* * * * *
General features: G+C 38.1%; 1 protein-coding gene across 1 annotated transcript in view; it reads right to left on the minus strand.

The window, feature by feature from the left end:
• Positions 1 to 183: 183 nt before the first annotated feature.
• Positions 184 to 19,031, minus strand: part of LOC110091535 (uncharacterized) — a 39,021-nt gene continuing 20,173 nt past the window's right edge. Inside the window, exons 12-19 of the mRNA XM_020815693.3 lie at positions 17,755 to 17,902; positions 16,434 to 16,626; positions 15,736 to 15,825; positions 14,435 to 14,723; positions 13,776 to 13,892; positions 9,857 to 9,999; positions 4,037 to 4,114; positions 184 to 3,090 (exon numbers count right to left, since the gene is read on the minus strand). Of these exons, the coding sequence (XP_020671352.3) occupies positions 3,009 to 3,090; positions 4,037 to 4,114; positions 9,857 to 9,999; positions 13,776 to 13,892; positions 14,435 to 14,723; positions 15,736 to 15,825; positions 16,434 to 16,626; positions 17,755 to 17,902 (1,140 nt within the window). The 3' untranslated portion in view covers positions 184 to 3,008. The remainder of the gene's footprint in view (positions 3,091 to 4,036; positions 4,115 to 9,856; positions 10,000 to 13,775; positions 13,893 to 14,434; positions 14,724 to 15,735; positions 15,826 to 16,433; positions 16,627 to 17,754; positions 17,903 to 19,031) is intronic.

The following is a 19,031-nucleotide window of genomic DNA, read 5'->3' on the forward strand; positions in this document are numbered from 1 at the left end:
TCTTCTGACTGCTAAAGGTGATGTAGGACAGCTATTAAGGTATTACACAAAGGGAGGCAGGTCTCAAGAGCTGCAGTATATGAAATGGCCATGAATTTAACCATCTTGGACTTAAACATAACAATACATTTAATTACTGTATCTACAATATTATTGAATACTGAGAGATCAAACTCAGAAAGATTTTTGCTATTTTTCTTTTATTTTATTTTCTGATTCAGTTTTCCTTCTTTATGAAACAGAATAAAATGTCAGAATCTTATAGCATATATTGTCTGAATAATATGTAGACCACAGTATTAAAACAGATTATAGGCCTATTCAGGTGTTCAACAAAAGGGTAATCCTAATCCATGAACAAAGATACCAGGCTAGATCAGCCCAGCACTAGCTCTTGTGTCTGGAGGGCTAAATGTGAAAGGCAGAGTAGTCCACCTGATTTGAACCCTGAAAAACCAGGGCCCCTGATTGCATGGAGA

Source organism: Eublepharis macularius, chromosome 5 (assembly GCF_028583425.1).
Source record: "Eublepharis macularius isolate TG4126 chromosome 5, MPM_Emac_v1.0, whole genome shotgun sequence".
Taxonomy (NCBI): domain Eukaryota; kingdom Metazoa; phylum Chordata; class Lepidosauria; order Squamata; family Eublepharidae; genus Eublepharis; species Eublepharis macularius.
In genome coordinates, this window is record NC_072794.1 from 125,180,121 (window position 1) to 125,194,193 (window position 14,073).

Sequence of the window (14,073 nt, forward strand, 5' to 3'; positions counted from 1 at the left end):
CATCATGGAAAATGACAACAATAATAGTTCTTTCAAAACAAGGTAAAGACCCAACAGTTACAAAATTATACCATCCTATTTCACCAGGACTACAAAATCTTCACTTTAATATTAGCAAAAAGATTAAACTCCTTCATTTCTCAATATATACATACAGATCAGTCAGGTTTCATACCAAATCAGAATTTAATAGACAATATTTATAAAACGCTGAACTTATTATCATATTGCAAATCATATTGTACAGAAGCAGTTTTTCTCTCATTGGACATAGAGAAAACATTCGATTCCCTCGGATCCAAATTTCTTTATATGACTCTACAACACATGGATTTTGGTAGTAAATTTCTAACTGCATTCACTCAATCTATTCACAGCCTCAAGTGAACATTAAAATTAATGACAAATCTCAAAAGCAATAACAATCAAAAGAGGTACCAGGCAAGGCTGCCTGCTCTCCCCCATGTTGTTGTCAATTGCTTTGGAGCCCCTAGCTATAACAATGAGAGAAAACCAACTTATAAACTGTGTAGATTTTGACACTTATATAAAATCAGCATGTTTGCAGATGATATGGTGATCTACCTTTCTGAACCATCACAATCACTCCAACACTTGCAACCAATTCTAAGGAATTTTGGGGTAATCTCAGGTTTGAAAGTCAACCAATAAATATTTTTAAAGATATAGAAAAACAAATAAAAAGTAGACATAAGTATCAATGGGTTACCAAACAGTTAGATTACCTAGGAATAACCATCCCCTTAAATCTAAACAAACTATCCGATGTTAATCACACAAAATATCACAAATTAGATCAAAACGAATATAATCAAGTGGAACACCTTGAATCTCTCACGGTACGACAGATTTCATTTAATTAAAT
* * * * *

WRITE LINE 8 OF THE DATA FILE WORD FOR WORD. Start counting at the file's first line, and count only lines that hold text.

Source record: "Eublepharis macularius isolate TG4126 chromosome 5, MPM_Emac_v1.0, whole genome shotgun sequence".